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Cloud

Orange converting main African data center to solar

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Orange, the pan-African operator, has announced it is joining forces with French utility company Engie to convert Orange's main data center in Africa, the Groupment Orange Services (GOS) in Côte d'Ivoire, to solar power.

This is the latest of the group's projects in Africa and the Middle East to reduce its environmental impact, as the company aims to reach net zero by 2040.

The data center was built in 2016 in Grand Bassam, Côte d'Ivoire, on a site covering 16,600 square meters. The GOS is a resource-pooling entity for Orange's 18 Middle East and Africa subsidiaries, which provides pooled hosting and infrastructure operation services, service platforms and IT to all the subsidiaries.

Orange has signed an energy-as-a-service (EaaS) contract with Engie to convert the GOS to solar power by installing a solar plant on rooftops and solar carports, for a total installed capacity of 355 kWp (kilowatt peak).

The project is scheduled to be commissioned in the second half of 2022 and will reduce Orange's environmental footprint, minimize the share of commercial electricity from non-renewable sources and avoid using fuel generators.

Off-grid ambitions

"This project is a first in West Africa for Orange in terms of its size and scope and it perfectly illustrates our ambition to speed up our solar projects in order to achieve net zero carbon by 2040," Alioune Ndiaye, chairman and CEO of Orange Middle East and Africa, said in a statement.

"In the rest of Africa and the Middle East we have already implemented several initiatives, [such] as equipping 5,400 telecoms sites by solar panels and building solar farms in Jordan and Mali. We intend to go further," Ndiaye added.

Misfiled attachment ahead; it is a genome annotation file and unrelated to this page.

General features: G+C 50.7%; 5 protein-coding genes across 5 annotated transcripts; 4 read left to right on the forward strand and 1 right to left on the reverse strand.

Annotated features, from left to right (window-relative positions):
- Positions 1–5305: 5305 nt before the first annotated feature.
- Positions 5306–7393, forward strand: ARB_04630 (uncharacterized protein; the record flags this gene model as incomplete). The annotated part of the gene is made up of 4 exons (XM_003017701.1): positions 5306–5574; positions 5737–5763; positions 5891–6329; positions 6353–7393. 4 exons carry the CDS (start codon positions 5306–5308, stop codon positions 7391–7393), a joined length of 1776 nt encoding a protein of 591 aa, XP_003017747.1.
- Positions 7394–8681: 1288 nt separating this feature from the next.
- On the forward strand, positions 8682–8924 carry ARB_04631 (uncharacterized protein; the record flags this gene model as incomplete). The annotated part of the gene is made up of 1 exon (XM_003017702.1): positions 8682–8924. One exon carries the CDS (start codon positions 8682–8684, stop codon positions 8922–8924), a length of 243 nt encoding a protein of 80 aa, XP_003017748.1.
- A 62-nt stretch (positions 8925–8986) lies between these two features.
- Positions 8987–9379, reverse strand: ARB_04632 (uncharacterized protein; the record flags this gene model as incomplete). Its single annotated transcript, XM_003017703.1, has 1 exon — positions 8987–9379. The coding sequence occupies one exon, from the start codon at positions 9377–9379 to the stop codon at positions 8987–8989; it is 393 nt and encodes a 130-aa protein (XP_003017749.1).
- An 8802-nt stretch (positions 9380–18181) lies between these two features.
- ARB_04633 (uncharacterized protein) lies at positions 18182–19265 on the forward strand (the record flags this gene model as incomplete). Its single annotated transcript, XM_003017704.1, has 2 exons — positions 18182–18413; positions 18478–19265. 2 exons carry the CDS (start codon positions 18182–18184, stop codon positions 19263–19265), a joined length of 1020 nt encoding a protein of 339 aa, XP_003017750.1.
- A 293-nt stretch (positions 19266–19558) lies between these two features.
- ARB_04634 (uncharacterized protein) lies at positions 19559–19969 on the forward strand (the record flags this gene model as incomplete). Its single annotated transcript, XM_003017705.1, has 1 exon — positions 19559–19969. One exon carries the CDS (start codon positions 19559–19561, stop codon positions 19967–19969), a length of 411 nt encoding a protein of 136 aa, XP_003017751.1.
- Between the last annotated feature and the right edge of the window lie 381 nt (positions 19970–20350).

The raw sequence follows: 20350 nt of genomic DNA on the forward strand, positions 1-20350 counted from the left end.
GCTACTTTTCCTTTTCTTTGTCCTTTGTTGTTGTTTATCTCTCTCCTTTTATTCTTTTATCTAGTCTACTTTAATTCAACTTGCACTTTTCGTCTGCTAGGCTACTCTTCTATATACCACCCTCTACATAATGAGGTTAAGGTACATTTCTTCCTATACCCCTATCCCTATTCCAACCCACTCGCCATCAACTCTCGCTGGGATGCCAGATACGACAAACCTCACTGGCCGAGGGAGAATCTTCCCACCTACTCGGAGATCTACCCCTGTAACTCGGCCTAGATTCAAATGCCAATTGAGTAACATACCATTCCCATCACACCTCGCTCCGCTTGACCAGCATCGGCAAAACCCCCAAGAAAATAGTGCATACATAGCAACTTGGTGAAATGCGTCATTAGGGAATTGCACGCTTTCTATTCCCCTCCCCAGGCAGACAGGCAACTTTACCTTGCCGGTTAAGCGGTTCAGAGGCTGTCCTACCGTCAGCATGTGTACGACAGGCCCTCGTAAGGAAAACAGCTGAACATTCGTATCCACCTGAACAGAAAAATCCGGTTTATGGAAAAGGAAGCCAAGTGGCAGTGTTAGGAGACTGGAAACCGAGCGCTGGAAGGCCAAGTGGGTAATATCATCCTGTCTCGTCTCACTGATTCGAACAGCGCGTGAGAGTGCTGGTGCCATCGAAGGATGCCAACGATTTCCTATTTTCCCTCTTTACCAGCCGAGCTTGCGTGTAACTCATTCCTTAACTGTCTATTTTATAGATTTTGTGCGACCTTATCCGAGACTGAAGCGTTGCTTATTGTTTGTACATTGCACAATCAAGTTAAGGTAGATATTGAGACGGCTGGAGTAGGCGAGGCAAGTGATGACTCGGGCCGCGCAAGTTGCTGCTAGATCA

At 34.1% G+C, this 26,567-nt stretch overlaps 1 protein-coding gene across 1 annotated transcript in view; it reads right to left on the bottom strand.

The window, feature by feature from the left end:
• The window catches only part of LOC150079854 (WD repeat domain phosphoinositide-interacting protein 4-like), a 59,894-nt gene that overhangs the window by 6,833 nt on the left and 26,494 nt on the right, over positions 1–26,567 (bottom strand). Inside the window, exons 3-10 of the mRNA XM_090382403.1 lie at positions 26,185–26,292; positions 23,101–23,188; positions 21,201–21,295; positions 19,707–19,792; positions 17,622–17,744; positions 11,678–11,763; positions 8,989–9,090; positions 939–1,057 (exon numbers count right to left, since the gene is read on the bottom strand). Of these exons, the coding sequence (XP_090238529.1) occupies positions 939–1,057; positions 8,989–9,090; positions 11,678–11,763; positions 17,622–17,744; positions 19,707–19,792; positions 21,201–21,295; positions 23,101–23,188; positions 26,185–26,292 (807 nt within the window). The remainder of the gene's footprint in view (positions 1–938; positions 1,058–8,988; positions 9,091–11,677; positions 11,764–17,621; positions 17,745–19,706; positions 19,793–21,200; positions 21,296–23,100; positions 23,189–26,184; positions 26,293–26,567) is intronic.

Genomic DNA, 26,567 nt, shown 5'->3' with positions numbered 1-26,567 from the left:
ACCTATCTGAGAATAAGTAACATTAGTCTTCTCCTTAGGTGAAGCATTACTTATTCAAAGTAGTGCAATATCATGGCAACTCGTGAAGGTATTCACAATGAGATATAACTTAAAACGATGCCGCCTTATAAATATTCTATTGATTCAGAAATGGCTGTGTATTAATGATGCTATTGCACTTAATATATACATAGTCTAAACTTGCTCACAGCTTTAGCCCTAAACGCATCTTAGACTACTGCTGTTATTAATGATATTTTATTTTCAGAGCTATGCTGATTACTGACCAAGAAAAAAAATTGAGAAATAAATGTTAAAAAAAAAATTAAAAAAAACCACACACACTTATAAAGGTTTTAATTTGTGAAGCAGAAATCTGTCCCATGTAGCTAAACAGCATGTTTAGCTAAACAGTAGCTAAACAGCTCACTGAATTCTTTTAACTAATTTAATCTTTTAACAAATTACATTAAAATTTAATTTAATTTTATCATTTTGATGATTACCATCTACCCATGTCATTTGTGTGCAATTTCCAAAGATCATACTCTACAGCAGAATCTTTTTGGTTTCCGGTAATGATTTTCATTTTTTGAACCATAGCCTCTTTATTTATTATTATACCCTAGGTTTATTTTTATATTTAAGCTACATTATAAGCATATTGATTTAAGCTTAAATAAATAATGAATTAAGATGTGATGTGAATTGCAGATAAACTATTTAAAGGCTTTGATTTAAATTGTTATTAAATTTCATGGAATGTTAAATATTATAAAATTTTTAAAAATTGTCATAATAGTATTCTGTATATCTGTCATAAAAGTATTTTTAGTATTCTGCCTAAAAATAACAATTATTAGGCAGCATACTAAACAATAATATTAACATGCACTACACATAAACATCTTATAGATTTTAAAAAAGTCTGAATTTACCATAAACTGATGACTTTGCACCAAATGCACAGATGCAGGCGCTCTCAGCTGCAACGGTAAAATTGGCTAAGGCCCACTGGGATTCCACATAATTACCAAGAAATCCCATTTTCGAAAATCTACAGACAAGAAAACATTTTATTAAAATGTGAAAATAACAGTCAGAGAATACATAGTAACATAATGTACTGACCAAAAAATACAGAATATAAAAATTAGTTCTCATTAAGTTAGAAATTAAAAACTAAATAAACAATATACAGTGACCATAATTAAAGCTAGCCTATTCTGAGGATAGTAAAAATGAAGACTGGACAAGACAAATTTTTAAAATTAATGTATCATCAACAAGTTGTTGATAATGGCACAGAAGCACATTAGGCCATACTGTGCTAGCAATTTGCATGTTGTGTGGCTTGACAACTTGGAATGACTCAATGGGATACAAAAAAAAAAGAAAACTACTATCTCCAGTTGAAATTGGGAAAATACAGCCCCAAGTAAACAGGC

In May of last year, the group had already achieved a renewable energy use rate of over 50% for Orange Guinea, 41% for Orange Madagascar and 40% for Orange Sierra Leone.

The Côte d'Ivoire plant will be made up of 784 latest-generation photovoltaic cells and will provide the data center with an estimated 527 MWh/year of renewable energy.

Its architecture was designed to work seven days a week in self-consumption mode and will cover close to 60% of the data center's daytime (7 a.m. to 6 p.m.) consumption.

The initiative to convert the GOS to solar power is also consistent with the plan adopted by the government of Côte d'Ivoire, which aims to make the country the sub-region's energy hub by 2030 with 42% of renewables in the energy mix.

Orange is present in 18 countries in Africa and the Middle East and had around 130 million customers as at the end of September 2021. With €5.8 billion (US$6.6 billion) in turnover in 2020, the region is the group's main growth region.

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*Top image source: Technology photo created by pvproductions - www.freepik.com.

— The Staff, Connecting Africa

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